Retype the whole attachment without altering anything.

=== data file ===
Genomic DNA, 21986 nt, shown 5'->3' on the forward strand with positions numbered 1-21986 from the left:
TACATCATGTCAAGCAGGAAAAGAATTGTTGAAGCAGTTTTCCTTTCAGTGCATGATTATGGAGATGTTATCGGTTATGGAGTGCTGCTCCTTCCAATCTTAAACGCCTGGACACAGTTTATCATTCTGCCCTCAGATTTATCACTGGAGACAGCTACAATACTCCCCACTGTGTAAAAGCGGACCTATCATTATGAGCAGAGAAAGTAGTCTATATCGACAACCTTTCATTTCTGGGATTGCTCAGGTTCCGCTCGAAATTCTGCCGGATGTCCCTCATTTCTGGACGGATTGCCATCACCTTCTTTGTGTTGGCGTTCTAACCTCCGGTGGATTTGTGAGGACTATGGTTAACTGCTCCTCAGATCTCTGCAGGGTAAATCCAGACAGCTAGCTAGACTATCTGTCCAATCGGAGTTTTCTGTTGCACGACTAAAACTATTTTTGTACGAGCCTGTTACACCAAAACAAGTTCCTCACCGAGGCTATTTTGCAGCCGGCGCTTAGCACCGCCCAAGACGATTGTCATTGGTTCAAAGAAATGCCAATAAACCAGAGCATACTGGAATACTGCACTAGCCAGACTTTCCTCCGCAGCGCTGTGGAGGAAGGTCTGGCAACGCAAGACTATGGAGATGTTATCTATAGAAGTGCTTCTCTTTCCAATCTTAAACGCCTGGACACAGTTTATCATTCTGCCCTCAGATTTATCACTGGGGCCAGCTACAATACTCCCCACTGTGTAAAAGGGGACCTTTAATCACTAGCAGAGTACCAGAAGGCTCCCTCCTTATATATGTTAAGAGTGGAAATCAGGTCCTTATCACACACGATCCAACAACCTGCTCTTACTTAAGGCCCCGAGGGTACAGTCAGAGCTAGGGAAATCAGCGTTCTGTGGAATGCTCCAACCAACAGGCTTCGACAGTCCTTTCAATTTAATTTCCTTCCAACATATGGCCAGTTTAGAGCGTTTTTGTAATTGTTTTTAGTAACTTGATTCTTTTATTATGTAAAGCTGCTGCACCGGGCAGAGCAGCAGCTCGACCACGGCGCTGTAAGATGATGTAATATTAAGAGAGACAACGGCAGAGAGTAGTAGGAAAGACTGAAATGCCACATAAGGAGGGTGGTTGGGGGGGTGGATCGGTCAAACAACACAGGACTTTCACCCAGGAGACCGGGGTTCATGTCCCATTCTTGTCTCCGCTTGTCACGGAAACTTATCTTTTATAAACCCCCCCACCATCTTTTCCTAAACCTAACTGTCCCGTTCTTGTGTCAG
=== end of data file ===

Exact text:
Genomic DNA, 21986 nt, shown 5'->3' on the forward strand with positions numbered 1-21986 from the left:
TACATCATGTCAAGCAGGAAAAGAATTGTTGAAGCAGTTTTCCTTTCAGTGCATGATTATGGAGATGTTATCGGTTATGGAGTGCTGCTCCTTCCAATCTTAAACGCCTGGACACAGTTTATCATTCTGCCCTCAGATTTATCACTGGAGACAGCTACAATACTCCCCACTGTGTAAAAGCGGACCTATCATTATGAGCAGAGAAAGTAGTCTATATCGACAACCTTTCATTTCTGGGATTGCTCAGGTTCCGCTCGAAATTCTGCCGGATGTCCCTCATTTCTGGACGGATTGCCATCACCTTCTTTGTGTTGGCGTTCTAACCTCCGGTGGATTTGTGAGGACTATGGTTAACTGCTCCTCAGATCTCTGCAGGGTAAATCCAGACAGCTAGCTAGACTATCTGTCCAATCGGAGTTTTCTGTTGCACGACTAAAACTATTTTTGTACGAGCCTGTTACACCAAAACAAGTTCCTCACCGAGGCTATTTTGCAGCCGGCGCTTAGCACCGCCCAAGACGATTGTCATTGGTTCAAAGAAATGCCAATAAACCAGAGCATACTGGAATACTGCACTAGCCAGACTTTCCTCCGCAGCGCTGTGGAGGAAGGTCTGGCAACGCAAGACTATGGAGATGTTATCTATAGAAGTGCTTCTCTTTCCAATCTTAAACGCCTGGACACAGTTTATCATTCTGCCCTCAGATTTATCACTGGGGCCAGCTACAATACTCCCCACTGTGTAAAAGGGGACCTTTAATCACTAGCAGAGTACCAGAAGGCTCCCTCCTTATATATGTTAAGAGTGGAAATCAGGTCCTTATCACACACGATCCAACAACCTGCTCTTACTTAAGGCCCCGAGGGTACAGTCAGAGCTAGGGAAATCAGCGTTCTGTGGAATGCTCCAACCAACAGGCTTCGACAGTCCTTTCAATTTAATTTCCTTCCAACATATGGCCAGTTTAGAGCGTTTTTGTAATTGTTTTTAGTAACTTGATTCTTTTATTATGTAAAGCTGCTGCACCGGGCAGAGCAGCAGCTCGACCACGGCGCTGTAAGATGATGTAATATTAAGAGAGACAACGGCAGAGAGTAGTAGGAAAGACTGAAATGCCACATAAGGAGGGTGGTTGGGGGGGTGGATCGGTCAAACAACACAGGACTTTCACCCAGGAGACCGGGGTTCATGTCCCATTCTTGTCTCCGCTTGTCACGGAAACTTATCTTTTATAAACCCCCCCACCATCTTTTCCTAAACCTAACTGTCCCGTTCTTGTGTCAG